DRUM ARTS CENTER, BIRMINGHAM –
The BEST OF THE REGGAE FILM FESTIVAL opened at the Drum Arts Center on Friday, May 18th with the UK Premier of young Jamaican film maker Chris Byfield‘s new and first-ever film “Red, Amber, Green“, a tale of three windscreen washers earning a living at Kingston’s busy stop lights. The audience gave a long around of applause after the film in support of the young film maker’s first film. The positive storyline went down well with the locals.
Following Red, Amber, Green, local Dub Poet and performing artist Kokumo made an onstage performance with full band which included a violinist, which is quite unusual for a reggae band. Next film shown was “Fire Burn Babylon“, the story of a group of displaced Rastas who were forced to leave their homeland after the volcanic erruption on the island of Monserrat. The group of friends moved to London and the film followed the trials and tribulations which laid ahead, as they coped with the dramatic change in their lifestyle and environment.
Following this was the film that everyone had been waiting for, Esther Anderson’s ‘Bob Marley: Making of a Legend’. This was the UK premier of the final edit of this film, so quite a special occasion for all. All seats were taken and for the next 90 minutes all eyes were glued to the screen.
Following the film Esther Anderson and producer Gian Godoy were invited up to speak for a Q+A session. Esther talked about filming Bob back in the early 70’s and also spoke about the new soundtrack that she has put together for the film with the help of many of Bob’s friends and their children. She said it didn’t start out this way; the film originally had the original audio which Esther had filmed of Bob singing, but Chris Blackwell who owns the majority of all Bob and the Wailers works did not give her the permission she needed to go ahead with the film with Bob’s music. This was quite a disappointment for all involved in the film, but Esther later realized that it would be better to have Bob’s friends and their children get involved in the film which seemed to be the right thing to do with this film, so she put together a new soundtrack which is really amazing. Andrew Tosh was involved, Lioness Fonz, and Akila Barrett also contributed, amongst many others.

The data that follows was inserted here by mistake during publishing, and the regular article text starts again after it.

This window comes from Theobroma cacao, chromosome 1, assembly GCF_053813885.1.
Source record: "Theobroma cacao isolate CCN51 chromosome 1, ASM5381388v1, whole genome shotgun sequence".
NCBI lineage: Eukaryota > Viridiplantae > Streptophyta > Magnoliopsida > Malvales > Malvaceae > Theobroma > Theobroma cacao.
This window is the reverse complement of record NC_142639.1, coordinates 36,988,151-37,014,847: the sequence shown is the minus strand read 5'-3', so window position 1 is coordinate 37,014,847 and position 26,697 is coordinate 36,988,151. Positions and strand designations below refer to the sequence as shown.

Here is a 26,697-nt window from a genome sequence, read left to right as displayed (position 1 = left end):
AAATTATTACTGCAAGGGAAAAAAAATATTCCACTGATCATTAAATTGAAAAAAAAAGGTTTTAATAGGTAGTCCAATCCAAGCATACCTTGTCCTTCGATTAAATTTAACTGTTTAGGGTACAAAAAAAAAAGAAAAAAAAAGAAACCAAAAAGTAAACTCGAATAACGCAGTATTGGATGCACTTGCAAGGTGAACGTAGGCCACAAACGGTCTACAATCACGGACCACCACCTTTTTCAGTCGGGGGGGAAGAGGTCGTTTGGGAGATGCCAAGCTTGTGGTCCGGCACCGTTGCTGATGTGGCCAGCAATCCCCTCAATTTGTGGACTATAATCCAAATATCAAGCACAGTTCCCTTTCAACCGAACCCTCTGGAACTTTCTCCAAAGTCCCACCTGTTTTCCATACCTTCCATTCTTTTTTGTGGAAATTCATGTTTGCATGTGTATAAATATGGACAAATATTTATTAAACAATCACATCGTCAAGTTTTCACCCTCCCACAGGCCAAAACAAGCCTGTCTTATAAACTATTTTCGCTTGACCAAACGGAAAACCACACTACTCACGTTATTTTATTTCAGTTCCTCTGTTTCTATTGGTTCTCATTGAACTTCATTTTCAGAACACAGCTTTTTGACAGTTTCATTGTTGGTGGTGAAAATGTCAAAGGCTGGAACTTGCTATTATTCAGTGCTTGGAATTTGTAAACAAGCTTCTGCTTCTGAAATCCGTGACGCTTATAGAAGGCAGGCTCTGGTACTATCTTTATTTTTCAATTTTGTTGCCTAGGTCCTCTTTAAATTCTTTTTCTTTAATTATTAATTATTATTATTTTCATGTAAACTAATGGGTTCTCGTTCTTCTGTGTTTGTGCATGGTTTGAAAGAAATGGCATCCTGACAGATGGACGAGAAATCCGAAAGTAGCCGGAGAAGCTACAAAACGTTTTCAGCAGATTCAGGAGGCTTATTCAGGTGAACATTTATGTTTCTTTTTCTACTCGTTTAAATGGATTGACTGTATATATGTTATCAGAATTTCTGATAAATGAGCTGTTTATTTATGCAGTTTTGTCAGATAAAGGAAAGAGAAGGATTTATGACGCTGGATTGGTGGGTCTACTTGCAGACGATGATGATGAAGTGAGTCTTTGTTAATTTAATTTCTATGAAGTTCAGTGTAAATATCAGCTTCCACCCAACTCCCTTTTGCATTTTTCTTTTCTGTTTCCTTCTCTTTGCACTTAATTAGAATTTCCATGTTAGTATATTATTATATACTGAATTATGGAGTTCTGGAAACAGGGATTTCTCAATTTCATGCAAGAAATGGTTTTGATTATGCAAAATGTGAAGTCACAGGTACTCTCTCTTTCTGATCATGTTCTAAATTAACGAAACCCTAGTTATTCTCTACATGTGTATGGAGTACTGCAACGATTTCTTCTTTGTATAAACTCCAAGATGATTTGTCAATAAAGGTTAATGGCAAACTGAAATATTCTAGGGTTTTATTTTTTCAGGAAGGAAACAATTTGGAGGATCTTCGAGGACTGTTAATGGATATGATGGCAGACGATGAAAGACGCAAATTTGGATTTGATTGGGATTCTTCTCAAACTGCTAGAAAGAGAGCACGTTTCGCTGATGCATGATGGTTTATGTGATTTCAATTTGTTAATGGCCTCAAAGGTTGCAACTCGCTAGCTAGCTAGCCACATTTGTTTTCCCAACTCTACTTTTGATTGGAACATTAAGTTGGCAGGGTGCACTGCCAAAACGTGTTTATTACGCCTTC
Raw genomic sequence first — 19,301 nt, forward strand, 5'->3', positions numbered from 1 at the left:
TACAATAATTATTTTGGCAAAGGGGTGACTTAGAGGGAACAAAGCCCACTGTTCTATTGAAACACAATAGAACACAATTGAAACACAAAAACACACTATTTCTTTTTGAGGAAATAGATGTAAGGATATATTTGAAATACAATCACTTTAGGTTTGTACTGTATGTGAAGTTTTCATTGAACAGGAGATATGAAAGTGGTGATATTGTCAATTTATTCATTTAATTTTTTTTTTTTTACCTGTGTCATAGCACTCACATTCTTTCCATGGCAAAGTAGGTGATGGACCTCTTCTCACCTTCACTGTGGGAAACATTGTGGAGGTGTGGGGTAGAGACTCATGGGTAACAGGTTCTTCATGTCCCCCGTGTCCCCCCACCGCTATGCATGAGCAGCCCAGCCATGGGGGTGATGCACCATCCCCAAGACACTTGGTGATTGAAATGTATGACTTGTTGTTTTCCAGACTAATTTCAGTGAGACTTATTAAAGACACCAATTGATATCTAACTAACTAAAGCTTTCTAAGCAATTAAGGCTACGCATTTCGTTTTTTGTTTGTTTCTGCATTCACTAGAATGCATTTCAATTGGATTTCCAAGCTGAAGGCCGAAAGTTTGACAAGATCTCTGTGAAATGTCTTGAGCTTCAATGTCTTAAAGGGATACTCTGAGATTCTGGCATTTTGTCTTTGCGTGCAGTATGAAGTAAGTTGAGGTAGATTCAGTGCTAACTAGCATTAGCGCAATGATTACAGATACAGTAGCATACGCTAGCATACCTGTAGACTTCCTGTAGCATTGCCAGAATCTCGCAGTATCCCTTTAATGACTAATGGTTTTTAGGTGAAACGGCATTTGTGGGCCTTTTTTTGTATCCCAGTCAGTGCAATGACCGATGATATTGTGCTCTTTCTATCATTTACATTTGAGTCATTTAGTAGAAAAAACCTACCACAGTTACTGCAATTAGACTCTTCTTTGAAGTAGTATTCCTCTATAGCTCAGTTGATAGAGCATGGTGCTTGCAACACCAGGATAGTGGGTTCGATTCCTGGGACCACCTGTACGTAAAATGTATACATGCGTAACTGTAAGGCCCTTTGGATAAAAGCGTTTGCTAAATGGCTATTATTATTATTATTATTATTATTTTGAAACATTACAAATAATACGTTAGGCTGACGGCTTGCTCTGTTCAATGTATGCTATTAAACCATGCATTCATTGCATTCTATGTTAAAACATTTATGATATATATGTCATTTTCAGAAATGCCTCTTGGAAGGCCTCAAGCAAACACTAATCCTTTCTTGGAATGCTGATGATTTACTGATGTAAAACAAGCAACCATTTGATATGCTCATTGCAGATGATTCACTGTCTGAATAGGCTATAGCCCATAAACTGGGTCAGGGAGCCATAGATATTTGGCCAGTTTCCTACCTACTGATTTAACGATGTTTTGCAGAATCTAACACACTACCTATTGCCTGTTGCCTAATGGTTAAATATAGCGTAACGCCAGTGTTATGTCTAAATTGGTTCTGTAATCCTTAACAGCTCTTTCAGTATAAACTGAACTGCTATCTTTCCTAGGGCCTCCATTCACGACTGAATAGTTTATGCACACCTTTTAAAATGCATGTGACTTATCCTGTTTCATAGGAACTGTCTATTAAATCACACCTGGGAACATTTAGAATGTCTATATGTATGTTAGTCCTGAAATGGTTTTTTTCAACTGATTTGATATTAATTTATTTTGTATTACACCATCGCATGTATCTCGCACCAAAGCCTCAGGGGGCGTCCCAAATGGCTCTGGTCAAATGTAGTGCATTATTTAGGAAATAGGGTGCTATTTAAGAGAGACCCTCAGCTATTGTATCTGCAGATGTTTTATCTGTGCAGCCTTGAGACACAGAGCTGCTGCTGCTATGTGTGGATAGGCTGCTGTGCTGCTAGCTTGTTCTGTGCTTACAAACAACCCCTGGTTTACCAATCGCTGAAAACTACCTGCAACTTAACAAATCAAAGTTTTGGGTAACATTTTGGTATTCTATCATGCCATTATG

Esther also mentioned that the new Kevin MacDonald film “Marley” used her footage without permission. She said they asked her for permission and she gave them a quote, but they ended up using it anyway without paying her anything and said that a 3rd party claimed ownership. It all sounded like a ploy to get the footage for free, knowing that Esther would have to take them to court to do anything about it, but this is exactly what she is doing. She refuses to just sit back and let them steal her material without her permission; she says this is a matter of principle and she will not settle until the matter has been dealt with.
DAY TWO (19th May)
The first film shown at 3pm was ‘Fire in Babylon’ directed by Stevan Riley and made by the producers of Academy Award-winning films ‘The Last King of Scotland‘ and ‘One Day in September’ about the domination of the West Indian cricket team who, with a combination of phenomenal skill and fearless spirit, became one of the greatest teams in sports history. With impressive archival footage and a robust soundtrack that includes the likes of Bob Marley and the Wailers, Gregory Isaacs, Faithless and Horace Andy, FIRE IN BABYLON celebrates the emancipation of a people through sport, and paints a fascinating picture of an era rooted in sports, politics, pride, anti-colonial fury and music.